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Re: "Encyclopedia of Dinosaurs" versus "Dinosaurs: The Encyclopedia"



SOMEONE (I really can't tell who anymore...) wrote:
>You should have 5 references:
>
>The Complete Dinosaur
>Dinosaurs: The Encyclopedia
>Encyclopedia of Dinosaurs
>The Dinosauria
>Mesozoic Meanderings

        I have to insist that Gregory Paul's _Predatory Dinosaurs of the
World_ be included on this list. While it is somewhat narrower in scope than
the other volumes, it fills the same role of summarizing vast ammounts of
knowledge in a systematized and readable format.
        Although it is the oldest of these works, it still has value in the
structure it erects through which the neophyte may approach the Theropoda
armed with a good understanding of "the basics". As has been demonstrated
recently on the list, some of the ideas presented in _PDW_, specifically the
taxonomic scheme and some of the phylogenetic theories, have not withstood
the test of time (indeed, few ever do). Anyone wishing to pursue these
concepts really should look into the subject critically, and in a bit more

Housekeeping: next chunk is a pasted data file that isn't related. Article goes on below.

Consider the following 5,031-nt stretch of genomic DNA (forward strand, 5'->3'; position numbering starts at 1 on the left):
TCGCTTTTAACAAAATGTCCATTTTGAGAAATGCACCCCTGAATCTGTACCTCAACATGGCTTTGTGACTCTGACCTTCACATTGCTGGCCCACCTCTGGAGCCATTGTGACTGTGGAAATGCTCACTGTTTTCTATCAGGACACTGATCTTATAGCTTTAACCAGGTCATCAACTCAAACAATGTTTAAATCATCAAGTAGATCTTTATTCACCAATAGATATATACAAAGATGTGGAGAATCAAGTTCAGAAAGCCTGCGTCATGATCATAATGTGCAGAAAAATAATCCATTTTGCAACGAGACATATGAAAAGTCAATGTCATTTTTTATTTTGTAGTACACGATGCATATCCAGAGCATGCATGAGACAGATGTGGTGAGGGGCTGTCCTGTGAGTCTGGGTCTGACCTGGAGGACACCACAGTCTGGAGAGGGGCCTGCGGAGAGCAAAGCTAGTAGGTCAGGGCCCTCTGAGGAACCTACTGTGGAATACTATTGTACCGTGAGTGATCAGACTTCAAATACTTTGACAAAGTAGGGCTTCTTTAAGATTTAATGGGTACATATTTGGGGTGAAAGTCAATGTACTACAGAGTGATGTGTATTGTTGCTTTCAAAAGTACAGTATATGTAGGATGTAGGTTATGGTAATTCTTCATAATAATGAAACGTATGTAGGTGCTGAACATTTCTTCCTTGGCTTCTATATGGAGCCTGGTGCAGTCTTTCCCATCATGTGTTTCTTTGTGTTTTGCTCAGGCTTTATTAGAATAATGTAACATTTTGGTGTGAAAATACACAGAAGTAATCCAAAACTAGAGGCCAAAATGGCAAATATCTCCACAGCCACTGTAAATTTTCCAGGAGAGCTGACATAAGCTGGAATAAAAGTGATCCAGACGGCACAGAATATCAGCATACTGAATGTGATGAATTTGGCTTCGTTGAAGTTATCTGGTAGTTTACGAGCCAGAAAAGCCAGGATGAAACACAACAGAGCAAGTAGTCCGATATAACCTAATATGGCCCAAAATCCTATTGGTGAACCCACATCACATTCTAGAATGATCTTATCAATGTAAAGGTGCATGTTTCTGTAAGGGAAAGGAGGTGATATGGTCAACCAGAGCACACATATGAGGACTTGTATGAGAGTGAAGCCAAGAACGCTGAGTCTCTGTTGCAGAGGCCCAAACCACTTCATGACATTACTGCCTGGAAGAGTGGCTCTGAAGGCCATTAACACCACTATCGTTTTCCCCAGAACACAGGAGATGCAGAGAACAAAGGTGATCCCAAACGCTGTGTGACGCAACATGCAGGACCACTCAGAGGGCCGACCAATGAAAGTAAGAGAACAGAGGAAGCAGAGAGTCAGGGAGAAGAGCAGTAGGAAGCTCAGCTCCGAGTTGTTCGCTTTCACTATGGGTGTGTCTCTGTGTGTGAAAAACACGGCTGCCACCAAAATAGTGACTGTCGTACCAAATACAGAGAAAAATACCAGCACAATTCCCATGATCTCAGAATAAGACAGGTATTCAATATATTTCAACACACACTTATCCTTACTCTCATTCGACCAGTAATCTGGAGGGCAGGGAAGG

depth before formulating their own hypotheses. As with all scientific
theories, _caveat emptor_.
        My understanding of this list of books is that it is a way to both
bring everyone up to a common level of understanding and provide some
structure to their future explorations into dinosaur literature. As such,
_PDW_ is a invaluable resource. If nothing else, Paul's "lumper" approach
simplifies the taxonomy to the point where one can appreciate the overall
diversity of the Theropoda without being swamped by nomina nuda, nomina
dubia, and "nomina redundada". You won't put down this book still wondering
what a "_Jenzhishkahn bataar_" is. ;)
        It is also written in a highly readable style, with many
illustrations which translate complex anatomical relationships for the lay
person without resorting to "cartoon" diagrams. Indeed, the many truly
excellent illustrations in the book are probably justification for owning
the book in and of themselves.

NOTE: I am *not* trying to start a big long discussion of which book is
better than what, or which books are spiffy or whatever. Neither do I intend
to get bogged down in a discussion of the relative merits of _PDW_ or
Gregory Paul. It is your right to do so on your own, but I've got work to
do... :) 
----------------------------------------------------------------------------
    Jonathan R. Wagner, Dept. of Geosciences, TTU, Lubbock, TX 79409-1053
              "I'm being nibbled to death by cats" - L. Molari